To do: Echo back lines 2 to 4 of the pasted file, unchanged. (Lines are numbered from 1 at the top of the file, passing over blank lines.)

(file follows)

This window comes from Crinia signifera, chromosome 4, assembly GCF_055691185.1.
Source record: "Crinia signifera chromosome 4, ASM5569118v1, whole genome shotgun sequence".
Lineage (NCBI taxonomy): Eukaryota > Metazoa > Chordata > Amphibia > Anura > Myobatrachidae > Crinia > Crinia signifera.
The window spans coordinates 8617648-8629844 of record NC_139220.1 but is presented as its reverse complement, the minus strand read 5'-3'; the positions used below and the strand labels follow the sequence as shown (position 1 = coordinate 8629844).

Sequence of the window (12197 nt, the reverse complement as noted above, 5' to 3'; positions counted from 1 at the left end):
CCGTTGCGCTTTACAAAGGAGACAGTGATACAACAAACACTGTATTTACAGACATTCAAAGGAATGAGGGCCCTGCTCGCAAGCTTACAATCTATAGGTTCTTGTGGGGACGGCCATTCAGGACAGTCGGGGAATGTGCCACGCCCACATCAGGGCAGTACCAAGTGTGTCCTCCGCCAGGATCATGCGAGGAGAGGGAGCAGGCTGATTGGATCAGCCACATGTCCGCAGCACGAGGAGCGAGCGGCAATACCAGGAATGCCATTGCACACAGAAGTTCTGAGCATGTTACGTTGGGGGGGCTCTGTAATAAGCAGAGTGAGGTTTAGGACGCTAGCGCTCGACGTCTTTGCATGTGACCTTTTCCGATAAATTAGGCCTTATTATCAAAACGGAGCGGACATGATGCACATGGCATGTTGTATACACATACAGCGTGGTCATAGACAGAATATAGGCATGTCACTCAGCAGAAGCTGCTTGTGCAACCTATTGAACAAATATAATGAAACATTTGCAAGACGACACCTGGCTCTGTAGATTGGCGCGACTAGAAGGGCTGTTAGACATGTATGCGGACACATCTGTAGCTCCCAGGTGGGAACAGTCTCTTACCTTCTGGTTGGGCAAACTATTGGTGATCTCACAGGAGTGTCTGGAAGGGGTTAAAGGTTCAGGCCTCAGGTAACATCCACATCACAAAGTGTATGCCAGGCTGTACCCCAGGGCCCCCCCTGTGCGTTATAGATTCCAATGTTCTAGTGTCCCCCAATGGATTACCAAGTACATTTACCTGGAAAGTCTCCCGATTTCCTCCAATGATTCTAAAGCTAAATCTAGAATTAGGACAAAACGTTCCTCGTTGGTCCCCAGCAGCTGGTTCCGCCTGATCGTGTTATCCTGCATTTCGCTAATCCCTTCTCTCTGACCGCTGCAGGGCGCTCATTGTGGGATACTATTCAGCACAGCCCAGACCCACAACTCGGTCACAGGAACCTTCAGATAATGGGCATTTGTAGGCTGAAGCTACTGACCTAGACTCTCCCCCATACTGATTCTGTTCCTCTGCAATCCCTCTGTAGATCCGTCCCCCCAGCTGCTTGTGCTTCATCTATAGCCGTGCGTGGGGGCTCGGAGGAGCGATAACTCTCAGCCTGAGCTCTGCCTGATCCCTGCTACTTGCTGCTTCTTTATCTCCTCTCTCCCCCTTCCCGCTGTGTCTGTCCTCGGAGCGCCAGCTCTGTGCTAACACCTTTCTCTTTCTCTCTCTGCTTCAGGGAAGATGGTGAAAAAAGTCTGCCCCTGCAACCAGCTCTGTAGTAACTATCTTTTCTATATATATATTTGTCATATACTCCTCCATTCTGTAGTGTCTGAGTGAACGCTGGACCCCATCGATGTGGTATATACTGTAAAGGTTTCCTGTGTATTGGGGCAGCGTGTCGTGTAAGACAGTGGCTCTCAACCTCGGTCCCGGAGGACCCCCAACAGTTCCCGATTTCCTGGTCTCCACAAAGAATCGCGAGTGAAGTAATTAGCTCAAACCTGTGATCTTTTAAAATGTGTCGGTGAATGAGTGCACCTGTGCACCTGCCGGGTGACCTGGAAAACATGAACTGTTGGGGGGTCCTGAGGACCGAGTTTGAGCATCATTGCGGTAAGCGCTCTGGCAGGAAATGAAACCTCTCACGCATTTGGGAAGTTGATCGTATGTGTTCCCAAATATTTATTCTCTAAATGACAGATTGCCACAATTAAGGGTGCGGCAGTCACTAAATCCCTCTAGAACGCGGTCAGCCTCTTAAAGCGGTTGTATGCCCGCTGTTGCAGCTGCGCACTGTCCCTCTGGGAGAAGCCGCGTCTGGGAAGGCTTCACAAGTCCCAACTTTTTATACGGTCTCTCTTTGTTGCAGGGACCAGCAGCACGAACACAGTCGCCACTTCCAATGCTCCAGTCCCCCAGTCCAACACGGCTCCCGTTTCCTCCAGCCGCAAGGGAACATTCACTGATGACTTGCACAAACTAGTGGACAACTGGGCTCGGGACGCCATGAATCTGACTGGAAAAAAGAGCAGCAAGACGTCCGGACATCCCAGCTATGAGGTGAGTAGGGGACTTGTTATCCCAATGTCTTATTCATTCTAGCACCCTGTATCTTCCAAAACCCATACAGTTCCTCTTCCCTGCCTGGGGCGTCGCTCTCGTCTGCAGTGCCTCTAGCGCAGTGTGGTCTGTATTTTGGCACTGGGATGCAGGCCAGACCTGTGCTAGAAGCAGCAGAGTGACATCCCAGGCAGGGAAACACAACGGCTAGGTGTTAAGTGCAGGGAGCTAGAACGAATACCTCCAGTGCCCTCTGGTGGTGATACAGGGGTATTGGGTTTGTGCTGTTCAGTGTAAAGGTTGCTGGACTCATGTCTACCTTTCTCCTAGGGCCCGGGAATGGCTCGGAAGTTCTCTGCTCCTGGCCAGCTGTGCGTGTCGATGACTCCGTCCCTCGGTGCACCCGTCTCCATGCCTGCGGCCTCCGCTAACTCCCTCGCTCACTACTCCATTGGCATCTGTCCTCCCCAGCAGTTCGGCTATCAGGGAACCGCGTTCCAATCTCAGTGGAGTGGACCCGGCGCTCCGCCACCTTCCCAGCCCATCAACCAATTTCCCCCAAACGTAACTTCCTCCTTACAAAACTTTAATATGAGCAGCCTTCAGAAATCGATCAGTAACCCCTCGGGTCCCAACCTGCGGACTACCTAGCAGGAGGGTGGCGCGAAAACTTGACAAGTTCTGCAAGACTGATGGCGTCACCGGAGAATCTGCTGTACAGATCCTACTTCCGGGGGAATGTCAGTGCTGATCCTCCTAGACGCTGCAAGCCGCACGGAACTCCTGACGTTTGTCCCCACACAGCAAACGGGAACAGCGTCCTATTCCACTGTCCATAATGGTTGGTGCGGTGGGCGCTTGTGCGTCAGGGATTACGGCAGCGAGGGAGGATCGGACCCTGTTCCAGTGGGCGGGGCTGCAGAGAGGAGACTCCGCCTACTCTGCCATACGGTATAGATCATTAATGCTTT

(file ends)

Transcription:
Source record: "Crinia signifera chromosome 4, ASM5569118v1, whole genome shotgun sequence".
Lineage (NCBI taxonomy): Eukaryota > Metazoa > Chordata > Amphibia > Anura > Myobatrachidae > Crinia > Crinia signifera.
The window spans coordinates 8617648-8629844 of record NC_139220.1 but is presented as its reverse complement, the minus strand read 5'-3'; the positions used below and the strand labels follow the sequence as shown (position 1 = coordinate 8629844).